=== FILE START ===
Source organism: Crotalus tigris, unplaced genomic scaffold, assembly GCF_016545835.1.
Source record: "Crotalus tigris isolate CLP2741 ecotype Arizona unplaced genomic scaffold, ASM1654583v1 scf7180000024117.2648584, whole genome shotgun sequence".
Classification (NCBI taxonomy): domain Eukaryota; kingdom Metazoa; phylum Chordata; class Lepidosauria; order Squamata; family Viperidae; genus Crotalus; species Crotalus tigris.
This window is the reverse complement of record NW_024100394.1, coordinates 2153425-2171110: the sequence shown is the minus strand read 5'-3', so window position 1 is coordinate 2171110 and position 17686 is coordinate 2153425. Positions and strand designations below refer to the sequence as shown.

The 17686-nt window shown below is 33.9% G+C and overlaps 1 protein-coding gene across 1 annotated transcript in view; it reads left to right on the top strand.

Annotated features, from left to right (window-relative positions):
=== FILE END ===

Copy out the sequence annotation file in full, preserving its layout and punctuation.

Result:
Source organism: Crotalus tigris, unplaced genomic scaffold, assembly GCF_016545835.1.
Source record: "Crotalus tigris isolate CLP2741 ecotype Arizona unplaced genomic scaffold, ASM1654583v1 scf7180000024117.2648584, whole genome shotgun sequence".
Classification (NCBI taxonomy): domain Eukaryota; kingdom Metazoa; phylum Chordata; class Lepidosauria; order Squamata; family Viperidae; genus Crotalus; species Crotalus tigris.
This window is the reverse complement of record NW_024100394.1, coordinates 2153425-2171110: the sequence shown is the minus strand read 5'-3', so window position 1 is coordinate 2171110 and position 17686 is coordinate 2153425. Positions and strand designations below refer to the sequence as shown.

The 17686-nt window shown below is 33.9% G+C and overlaps 1 protein-coding gene across 1 annotated transcript in view; it reads left to right on the top strand.

Annotated features, from left to right (window-relative positions):